Not all Meta-Analyses and Review Papers Adopt the Same Standards
What to believe? Who to trust? Complicated questions with so many available information sources, clamoring for attention. Historically, governments had the last word on nutrition policy but social media is challenging agencies every day.
Because of financial interests, scientific research funded by industry has been viewed suspiciously but people are motivated by many factors other than financial gain. White hat bias is a threat to the integrity of scientific reporting because it distorts interpretation and fuels misunderstanding.
Sometimes research papers are retracted because of errors. Even more unfortunately, some scientists publish faked data. Fraudulent acts, like those of Andrew Wakefield who altered facts about patients’ medical histories, may have been driven by self-interests to identify a new syndrome.
For this reason, guidance on the proper use of individual participant data (IDP) from controlled trials (RCTs) is important. When reading a meta-analysis of RCTs or any review, these questions should be asked:
- Is the meta-analysis part of a systematic review? Were all the eligible trials identified?
- Were IDP obtained from most trials? Was the integrity of the IDP checked?
- Were the analyses prespecified in detail? Was the risk of bias included trials assessed? Did the authors assess randomization, allocation concealment or blinding? Did the study include result from every randomized participant?
- Were all relevant outcomes reported? Did the investigators check the quality of time-to-event outcome data?
- Were the methods of analysis appropriate? Does this extend to overall effects and did they differ by trial or participant characteristics? For example, compliance or nutritional status?
These are important questions. Whether one is assessing the benefits of vitamin D and calcium on bone health or the impact of omega-3 status on heart, eye, or prostate health, it is important to have common assessments of status.
Vitamin D is important for more than bone health. For every 25 nmol/L drop in serum 25-hydroxyvitamin D concentration, Chowdhury and associates reported a 16% increased risk of mortality. The combination of a SINGLE measure of vitamin D status, serum 25-hydroxyvitamin D, across 73 studies involving 850,000 individuals leads to a strong conclusion.
Contrast this with the situation faced in omega-3 research where there is a lack of standard methodology. A 2015 meta-analysis of prospective RCTs had to rely upon both dietary omega-3 fatty acid intake and blood biomarker data to evaluate the impact of omega-3 fatty acids on prostate cancer risk. Not surprisingly, the 12 RCTs assessing only dietary intake were non-conclusive. A reduced risk of prostate cancer was observed in the 9 biomarker studies measuring blood omega-3 concentrations. However, the fact that the RCTs used different biological measures of omega-3 status (plasma phospholipid (PL) fatty acids, serum PL fatty acids, serum cholesterol fatty acids, and red blood cell membrane fatty acids) undermines the robustness of the conclusion.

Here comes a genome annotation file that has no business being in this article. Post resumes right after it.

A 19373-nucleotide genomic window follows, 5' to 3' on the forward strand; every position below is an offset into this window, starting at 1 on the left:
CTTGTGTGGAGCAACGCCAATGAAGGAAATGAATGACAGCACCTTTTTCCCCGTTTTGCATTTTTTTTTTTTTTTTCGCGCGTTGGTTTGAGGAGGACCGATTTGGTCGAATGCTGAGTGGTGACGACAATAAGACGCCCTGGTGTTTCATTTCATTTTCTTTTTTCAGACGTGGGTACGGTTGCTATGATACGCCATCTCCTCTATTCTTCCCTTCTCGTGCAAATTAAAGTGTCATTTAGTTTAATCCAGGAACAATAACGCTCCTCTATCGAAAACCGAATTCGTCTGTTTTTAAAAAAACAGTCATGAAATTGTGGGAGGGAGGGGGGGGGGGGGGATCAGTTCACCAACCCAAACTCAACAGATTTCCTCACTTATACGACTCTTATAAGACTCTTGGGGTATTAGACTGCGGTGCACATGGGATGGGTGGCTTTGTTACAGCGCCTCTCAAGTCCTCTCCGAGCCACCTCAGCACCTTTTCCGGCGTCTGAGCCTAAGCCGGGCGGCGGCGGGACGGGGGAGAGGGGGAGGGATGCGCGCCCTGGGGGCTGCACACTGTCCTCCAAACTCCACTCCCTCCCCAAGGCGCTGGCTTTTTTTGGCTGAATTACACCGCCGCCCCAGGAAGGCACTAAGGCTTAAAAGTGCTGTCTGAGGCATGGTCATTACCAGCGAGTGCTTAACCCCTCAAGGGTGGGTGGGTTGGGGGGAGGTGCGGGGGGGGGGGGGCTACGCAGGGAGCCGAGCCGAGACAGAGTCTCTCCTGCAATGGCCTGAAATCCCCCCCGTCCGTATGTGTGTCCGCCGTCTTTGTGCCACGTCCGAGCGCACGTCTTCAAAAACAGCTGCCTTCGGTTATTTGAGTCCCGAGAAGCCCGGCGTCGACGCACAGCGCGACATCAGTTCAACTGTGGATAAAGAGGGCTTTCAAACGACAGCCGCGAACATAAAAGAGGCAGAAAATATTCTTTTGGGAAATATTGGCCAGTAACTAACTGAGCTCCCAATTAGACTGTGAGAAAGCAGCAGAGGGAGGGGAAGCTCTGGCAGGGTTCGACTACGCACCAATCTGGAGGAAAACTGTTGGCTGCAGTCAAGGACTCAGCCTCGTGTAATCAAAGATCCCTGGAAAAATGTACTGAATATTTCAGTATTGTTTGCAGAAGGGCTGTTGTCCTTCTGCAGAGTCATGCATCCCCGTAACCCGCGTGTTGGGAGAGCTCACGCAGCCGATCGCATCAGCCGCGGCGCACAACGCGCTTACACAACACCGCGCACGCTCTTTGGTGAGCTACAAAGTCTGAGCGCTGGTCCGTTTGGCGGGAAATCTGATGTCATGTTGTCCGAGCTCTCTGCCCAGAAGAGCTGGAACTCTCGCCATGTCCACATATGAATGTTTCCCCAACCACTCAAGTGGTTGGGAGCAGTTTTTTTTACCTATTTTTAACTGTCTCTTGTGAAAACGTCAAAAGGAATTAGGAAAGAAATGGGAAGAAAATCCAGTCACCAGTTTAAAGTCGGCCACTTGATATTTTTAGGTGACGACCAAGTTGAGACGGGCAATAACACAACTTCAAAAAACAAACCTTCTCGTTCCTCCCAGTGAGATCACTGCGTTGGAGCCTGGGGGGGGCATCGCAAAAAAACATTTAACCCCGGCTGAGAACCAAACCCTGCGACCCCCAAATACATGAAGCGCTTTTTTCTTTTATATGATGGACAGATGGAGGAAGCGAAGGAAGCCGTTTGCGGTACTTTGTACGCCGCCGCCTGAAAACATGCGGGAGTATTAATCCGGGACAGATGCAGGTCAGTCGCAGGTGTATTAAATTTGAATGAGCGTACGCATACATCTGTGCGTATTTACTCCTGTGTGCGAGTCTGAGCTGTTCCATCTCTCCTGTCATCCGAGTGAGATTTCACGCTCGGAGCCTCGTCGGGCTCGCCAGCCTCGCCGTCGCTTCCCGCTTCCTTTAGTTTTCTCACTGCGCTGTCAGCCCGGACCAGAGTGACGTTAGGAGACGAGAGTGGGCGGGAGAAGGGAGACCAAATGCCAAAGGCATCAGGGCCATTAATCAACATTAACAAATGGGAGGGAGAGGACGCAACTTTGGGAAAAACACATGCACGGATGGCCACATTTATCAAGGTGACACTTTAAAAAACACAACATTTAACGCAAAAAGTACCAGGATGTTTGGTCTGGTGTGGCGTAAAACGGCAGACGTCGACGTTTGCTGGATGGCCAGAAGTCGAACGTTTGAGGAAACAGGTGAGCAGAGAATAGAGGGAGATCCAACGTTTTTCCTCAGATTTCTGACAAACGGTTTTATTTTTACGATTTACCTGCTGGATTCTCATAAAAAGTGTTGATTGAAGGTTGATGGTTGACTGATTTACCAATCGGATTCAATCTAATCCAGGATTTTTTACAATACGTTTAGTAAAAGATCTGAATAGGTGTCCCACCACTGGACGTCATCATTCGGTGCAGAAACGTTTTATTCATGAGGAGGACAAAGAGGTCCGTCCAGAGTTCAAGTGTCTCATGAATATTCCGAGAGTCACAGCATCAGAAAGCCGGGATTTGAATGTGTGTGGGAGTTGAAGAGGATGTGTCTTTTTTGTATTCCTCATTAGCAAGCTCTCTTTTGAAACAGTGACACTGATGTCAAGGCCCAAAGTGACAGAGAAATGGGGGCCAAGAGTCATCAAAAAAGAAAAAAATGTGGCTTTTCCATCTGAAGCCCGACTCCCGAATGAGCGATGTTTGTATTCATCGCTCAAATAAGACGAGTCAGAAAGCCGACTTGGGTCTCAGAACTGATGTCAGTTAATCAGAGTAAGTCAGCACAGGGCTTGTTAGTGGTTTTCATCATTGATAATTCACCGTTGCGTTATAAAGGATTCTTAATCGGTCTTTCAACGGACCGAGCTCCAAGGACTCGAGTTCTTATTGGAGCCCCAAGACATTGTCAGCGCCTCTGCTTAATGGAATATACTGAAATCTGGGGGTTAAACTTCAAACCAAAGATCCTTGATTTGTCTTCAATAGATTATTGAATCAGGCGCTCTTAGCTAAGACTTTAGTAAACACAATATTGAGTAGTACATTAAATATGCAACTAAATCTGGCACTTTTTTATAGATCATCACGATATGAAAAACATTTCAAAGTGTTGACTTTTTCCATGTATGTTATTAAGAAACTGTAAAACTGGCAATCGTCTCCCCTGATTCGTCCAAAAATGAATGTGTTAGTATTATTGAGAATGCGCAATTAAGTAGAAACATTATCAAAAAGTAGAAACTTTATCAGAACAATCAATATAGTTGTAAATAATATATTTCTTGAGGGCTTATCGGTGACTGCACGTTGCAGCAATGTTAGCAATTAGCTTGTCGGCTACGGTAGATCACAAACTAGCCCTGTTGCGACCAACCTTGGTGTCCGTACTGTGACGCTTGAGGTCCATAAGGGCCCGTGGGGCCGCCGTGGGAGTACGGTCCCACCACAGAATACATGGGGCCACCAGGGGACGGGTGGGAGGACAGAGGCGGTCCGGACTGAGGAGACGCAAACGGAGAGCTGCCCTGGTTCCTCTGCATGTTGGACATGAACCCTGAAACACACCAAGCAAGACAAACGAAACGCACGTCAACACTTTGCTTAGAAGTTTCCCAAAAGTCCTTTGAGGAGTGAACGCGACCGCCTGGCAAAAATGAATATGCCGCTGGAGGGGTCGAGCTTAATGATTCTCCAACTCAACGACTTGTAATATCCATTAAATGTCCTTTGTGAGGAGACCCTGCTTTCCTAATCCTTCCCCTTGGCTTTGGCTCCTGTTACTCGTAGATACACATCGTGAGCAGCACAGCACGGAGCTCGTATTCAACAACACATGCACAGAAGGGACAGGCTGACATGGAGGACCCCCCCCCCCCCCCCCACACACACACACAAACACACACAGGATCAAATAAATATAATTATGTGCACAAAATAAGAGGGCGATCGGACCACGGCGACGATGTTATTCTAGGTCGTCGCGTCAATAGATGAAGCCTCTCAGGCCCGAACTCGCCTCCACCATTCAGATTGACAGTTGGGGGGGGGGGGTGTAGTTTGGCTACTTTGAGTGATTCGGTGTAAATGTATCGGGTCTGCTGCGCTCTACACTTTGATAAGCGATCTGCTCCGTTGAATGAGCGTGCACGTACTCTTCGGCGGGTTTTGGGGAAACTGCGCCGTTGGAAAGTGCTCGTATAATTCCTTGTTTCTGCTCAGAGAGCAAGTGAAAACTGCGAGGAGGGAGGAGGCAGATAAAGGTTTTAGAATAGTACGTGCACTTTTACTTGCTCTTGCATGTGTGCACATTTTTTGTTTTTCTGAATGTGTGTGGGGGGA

As Cope and Allison write, we would benefit from a renewed commitment to faithfulness in research reporting . By following the recommendations of Tierney et al, journal reviewers and editors can apply standards to meta-analyses and decision-makers can better recognize those that are well designed and conducted.
Tierney JF, Vale C, Riley R, Smith CT, Stewart L, Clarke M, Rovers M. Individual participant data (IPD) meta-analyses of randomized controlled trials: Guidance on their use. 2015 PLoSMed doi: 10.1371/journal.pmed.1001855
Cope MB, Allison DB. White hat bias: a threat to the integrity of scientific reporting. 2010 Acta Paediatr doi: 10.1111/j.1651-2227.2010.02006.x
Cope MB, Allison DB. White hat bias: examples of its presence in obesity research and a call for renewed commitment to faithfulness in research reporting. 2010 Int J Obes doi: 10.1038/ijo.2009.239
Alexander DD, Bassett JK, Weed DL, Barrett EC, Watson H, Harris W. Meta-analysis of long-chain omega-3 polyunsaturated fatty acids (LCω-3PUFA) and prostate cancer. 2015 Nutr Cancer doi: 10.1080/01635581.2105.1015745
Grey A, Bolland M. Web of industry, advocacy, and academia in the management of osteoporosis. 2015 BMJ doi: 10.1136/bmj.h3170
Chowdhury R, Kunutsor S, Vitezova A, et al. Vitamin D and risk of cause specific death: systematic review and meta-analysis of observational cohort and randomised intervention studies. 2014 BMJ doi: 10.1136/bmj.g1903